The central point that emerges from this passage is that Rabbi Feinstein’s objection to the doctors’ use of loss of brain function to determine death is that the patient is still breathing.  On a purely technical level, then, if the doctors’ position that Rabbi Feinstein presents here is the same one he was referring to in his 1968 statement, it’s clear that he was objecting to the diagnosis of death based on partial loss of brain function (e.g., cerebral function), since full loss of brain function—specifically loss of brain stem function—is inconsistent with continued spontaneous respiration.[2]

On a more conceptual level, Rabbi Feinstein rejects the notion of “brain death” in the sense that he does not regard brain function as the definitive indicator of life and death; that is to say, he rejects the notion espoused by the secular medical community that death is defined as the cessation of neurological functions.  This is a vital point, one that Rabbi Feinstein returns to repeatedly in this teshuvah: Halakhah regards spontaneous respiration—over and above all other physiological functions—as the definitive indicator of life and death.  In support of this position, Rabbi Feinstein cites the sugya in Yoma 85a, which establishes that regardless of how a victim located in the rubble of a fallen building is uncovered, it is both necessary and sufficient to examine his nose.  Cessation of neurological functions cannot serve as the basis for determining death simply because it does not feature in halakhic literature.

If this passage seems dismissive of modern medicine, Rabbi Feinstein corrects that impression in subsequent passages, where he offers a more complex description of the relationship between respiration and other bodily functions:

אבל ברור ופשוט שאין החוטם האבר שהוא נותן החיות בהאדם, וגם אינו מאברים שהנשמה תלויה בו כלל, אלא דהמוח והלב הם אלו הנותנים חיות להאדם וגם שיהיה לו שייך לנשום ע”י פוטמו [חוטמו], ורק הוא האבר שדרך שם נעשה מעשה הנשימה שבאין ע”י המוח והלב, ואית לנו הסימן חיות רק ע”י החוטם אף שלא הוא הנותן ענין הנשימה, משום שאין אנו מכירים היטב בלב ובטבור וכ”ש שאין מכירין במוח, וכוונת הקרא דנשמת רוח חיים באפיו לא על עצם רוח החיים שזה ודאי ליכא בחוטם, אלא הרוח חיים שאנו רואין איכא באפיו אף שלא נראה באברים הגדולים אברי התנועה, וגם אחר שלא ניכר גם בדפיקת הלב ולא ניכר בטבור, שלכן נמצא שלענין פקוח הגל בשבת תלוי רק בחוטם.

However, it is abundantly clear that the nose isn’t the organ that gives life to a person, nor is it the organ on which life depends.  Rather the brain and the heart are the organs that give life to a person and enable him to breathe via the nose, and the nose is only the organ through which occurs the respiration that comes from the brain and the heart, and we have no indication of life other than nasal [activity]—even though the nose isn’t what generates respiration—since we cannot easily detect activity in the heart or abdomen and all the more so in the brain.  And the verse, “All that has the breath of life in its nostrils” [Gen. 7:22], isn’t referring to the [source] of the breath of life—for that’s definitely not in the nose, but rather [it’s saying that] the breath of life that’s visible to us is located in the nostrils, even if it’s not visible in the larger, moving organs or in the heartbeat or abdomen; and therefore the matter of clearing the heap on Shabbat depends only on nasal [activity].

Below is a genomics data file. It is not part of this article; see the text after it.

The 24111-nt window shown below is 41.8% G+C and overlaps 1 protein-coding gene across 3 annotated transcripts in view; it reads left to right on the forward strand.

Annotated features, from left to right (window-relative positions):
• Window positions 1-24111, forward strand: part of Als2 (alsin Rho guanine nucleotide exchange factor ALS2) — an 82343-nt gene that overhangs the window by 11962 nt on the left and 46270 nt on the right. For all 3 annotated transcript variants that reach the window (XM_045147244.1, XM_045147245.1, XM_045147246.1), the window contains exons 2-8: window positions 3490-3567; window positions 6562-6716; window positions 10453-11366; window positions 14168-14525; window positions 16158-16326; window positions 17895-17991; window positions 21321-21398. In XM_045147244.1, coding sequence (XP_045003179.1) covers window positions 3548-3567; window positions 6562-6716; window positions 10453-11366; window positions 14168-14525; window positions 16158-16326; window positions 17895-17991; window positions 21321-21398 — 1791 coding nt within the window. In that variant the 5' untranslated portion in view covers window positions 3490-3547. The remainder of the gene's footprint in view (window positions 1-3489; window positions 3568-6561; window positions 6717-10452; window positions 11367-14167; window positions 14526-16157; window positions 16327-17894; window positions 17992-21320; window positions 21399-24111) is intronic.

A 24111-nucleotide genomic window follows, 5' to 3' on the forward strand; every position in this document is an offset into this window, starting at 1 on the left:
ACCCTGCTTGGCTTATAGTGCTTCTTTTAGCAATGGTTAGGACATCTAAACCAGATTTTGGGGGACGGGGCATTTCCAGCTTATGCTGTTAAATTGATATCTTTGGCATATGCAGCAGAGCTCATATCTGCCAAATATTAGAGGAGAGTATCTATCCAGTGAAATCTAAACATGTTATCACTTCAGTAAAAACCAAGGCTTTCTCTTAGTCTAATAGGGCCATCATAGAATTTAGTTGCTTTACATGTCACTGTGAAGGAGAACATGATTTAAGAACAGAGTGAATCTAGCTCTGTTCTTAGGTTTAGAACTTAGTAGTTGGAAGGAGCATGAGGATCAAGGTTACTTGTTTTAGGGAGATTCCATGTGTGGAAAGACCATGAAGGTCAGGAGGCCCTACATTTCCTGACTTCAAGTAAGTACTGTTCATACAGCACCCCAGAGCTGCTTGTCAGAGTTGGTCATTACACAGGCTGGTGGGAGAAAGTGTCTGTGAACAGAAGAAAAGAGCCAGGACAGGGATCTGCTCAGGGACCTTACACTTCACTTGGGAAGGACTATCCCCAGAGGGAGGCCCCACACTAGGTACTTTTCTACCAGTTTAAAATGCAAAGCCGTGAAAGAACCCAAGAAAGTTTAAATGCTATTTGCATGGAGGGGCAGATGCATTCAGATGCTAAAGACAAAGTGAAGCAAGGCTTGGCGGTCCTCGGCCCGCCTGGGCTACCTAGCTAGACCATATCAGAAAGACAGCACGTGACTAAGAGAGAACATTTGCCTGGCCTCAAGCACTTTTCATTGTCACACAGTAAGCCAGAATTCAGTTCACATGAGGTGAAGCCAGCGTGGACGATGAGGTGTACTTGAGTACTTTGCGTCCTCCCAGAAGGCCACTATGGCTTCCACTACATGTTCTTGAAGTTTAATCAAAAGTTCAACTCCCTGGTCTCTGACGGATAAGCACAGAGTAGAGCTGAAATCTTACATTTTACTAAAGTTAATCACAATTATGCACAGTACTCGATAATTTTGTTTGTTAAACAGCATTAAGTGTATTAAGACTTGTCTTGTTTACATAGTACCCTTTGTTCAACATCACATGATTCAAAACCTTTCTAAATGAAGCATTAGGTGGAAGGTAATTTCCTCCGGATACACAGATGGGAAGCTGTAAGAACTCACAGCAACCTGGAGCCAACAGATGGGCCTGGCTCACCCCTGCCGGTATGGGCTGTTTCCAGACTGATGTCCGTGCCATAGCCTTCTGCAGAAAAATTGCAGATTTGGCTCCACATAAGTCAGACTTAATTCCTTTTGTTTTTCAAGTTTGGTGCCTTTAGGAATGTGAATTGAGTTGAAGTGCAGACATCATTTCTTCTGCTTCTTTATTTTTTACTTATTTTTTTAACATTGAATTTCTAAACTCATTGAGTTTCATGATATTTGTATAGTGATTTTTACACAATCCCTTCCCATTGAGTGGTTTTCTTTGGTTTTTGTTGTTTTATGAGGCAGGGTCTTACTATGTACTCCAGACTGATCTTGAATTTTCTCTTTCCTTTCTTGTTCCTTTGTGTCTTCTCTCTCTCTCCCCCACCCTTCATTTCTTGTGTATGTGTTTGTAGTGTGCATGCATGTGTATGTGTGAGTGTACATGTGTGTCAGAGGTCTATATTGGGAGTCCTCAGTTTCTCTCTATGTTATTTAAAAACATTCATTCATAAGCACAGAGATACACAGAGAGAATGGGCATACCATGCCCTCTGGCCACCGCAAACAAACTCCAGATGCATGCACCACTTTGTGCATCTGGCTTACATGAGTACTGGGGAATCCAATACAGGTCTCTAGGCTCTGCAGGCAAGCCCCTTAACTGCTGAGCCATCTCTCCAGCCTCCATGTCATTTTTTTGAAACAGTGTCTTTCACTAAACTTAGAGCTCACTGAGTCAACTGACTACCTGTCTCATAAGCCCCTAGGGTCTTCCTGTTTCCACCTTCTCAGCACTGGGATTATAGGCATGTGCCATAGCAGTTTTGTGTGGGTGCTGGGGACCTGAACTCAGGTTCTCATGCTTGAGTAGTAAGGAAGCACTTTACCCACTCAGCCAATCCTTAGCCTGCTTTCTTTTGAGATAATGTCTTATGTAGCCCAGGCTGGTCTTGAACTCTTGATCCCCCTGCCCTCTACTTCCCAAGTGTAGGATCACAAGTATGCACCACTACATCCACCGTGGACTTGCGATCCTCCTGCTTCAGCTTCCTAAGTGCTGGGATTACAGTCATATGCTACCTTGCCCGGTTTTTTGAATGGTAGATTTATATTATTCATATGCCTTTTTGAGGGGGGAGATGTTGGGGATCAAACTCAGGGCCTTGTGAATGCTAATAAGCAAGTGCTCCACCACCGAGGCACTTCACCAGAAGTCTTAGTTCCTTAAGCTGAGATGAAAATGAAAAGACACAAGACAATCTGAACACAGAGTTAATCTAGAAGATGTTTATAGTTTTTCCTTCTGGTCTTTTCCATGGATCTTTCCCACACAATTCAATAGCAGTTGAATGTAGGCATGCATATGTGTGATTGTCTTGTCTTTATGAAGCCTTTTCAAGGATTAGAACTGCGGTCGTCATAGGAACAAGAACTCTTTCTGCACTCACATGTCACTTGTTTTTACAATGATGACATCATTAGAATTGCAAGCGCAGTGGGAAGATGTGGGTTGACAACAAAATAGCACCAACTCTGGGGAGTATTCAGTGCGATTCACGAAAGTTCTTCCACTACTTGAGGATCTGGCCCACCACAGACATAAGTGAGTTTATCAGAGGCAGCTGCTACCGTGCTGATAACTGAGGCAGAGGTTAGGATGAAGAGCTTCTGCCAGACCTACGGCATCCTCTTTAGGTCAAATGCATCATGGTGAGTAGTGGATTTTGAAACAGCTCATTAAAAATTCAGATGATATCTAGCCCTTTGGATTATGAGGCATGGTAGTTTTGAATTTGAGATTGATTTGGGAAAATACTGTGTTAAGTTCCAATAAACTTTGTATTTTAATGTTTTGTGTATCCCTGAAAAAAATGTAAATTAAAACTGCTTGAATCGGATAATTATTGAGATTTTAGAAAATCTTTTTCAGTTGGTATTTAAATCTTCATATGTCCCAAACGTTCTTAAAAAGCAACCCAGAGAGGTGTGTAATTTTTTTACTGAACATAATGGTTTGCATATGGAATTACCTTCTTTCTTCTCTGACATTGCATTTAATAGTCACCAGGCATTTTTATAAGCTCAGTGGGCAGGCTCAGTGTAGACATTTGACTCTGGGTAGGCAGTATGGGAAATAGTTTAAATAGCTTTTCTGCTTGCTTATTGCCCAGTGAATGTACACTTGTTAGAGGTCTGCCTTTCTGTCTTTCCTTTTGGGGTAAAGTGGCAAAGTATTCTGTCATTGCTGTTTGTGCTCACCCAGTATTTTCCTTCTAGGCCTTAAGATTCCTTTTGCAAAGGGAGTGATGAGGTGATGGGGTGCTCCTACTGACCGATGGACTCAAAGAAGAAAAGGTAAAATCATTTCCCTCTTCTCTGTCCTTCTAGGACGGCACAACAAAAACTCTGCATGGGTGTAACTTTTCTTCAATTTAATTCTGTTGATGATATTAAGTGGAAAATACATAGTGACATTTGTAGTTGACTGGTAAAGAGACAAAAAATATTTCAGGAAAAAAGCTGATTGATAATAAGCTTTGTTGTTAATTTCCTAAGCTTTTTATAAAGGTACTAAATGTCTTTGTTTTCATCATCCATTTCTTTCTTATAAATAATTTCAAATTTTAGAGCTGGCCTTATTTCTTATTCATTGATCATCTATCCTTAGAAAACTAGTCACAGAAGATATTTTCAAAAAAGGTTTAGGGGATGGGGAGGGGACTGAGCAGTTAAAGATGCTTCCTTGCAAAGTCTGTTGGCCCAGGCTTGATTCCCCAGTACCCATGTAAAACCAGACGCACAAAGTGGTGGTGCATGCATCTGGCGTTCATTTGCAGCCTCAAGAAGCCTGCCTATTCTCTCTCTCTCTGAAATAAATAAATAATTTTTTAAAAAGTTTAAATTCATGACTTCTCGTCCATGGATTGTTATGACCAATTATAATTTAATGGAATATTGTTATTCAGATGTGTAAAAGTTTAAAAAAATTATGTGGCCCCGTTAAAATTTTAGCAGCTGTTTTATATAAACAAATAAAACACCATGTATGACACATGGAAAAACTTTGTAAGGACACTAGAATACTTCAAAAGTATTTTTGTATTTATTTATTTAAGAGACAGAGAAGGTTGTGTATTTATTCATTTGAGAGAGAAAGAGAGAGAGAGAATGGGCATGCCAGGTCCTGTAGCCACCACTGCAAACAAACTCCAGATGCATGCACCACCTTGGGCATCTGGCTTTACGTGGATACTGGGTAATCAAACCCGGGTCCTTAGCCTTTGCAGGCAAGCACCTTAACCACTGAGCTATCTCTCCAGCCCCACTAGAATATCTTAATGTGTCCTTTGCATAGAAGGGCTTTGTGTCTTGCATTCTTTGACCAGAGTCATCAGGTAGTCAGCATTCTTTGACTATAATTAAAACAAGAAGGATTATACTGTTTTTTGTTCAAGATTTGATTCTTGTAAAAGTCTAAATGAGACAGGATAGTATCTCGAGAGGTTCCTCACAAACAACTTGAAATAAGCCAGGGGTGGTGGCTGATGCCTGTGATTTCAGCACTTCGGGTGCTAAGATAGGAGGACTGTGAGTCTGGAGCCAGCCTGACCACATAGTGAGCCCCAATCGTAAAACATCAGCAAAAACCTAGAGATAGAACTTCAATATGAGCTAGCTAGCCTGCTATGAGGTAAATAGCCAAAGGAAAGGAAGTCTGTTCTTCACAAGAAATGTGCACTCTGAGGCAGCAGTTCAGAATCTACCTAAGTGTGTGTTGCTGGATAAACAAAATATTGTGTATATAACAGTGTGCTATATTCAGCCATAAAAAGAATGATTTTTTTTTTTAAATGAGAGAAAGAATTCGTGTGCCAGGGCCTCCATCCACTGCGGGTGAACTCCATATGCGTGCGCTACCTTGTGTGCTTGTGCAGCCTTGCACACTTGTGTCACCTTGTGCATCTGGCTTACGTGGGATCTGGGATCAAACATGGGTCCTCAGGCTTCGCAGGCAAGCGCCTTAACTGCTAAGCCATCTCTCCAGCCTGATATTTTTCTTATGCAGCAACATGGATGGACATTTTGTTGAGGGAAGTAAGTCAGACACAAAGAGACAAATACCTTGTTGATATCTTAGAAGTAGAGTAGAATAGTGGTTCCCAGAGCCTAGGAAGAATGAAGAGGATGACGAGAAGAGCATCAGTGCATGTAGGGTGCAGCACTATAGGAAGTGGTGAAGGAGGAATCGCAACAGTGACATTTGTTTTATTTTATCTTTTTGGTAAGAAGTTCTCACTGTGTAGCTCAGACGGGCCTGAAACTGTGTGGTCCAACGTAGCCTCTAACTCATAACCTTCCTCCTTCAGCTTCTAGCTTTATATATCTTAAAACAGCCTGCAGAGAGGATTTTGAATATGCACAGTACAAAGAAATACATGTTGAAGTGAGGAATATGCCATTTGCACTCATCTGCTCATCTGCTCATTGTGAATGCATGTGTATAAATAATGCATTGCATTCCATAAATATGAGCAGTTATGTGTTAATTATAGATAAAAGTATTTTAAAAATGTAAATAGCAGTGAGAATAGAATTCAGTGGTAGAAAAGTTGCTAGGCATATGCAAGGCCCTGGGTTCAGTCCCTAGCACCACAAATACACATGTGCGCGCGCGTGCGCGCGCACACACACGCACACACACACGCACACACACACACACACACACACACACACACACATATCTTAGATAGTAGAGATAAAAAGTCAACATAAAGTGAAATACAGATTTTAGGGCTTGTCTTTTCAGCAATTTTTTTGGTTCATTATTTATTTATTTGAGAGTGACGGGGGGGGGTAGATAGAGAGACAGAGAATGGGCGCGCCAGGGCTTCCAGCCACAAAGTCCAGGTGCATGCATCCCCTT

Later in the teshuvah, Rabbi Feinstein twice reiterates this position:

…דהא ודאי לכו”ע הרי עיקר חיותא שאנו רואין הוא בחוטמו, ועיקר חיותא ליתן החיות והכח בהאברים הוא הלב והמוח.

…for surely everyone agrees that the primary manifestation of life that we see is nasal [activity], and the primary manifestation of life that gives life and strength to all the limbs is the heart and the brain.

…שודאי הלב הוא עיקר נותן החיות, וכן ודאי המוח נמי הוא עיקר נותן החיות שבכלל זה הוא גם הנשימה דרך החוטם כדלעיל.

…for it is certain that the heart is the main provider of life, and so, too, it’s certain that the brain is also the main provider of life—which includes breathing via the nose.

Notwithstanding his point that the gemara and later poskim make no mention of brain function as an indication of life, Rabbi Feinstein clearly has no problem accepting it as part of a broader definition of life within Halakhah.  That he does so without citing any sources suggests that he is fully willing to incorporate contemporary scientific perspectives into the halakhic process as long as they do not contradict established psak.  This, too, is a vital point, because it forces us to qualify what we mean when we say that Rabbi Feinstein rejects the notion of “brain death”: it does not mean that he considers neurological criteria irrelevant to the determination of death.  It’s clear from these passages that he considers all three factors—heart function, brain function, and respiration—germane to Halakhah’s understanding of life and death.

It is Rabbi Feinstein’s manner of integrating these three factors that constitutes the central difficulty in determining where he comes down on the issue of brainstem death.  First of all, he systematically refuses to single out either the heart or the brain as the primary source of life,[3] undermining the simple dichotomy that has framed the contemporary debate.  More problematic is way his description of the relationship between breathing and heart/brain function seems deeply counterintuitive: if the brain and heart are the sources of life, why is breathing the definitive indicator of life?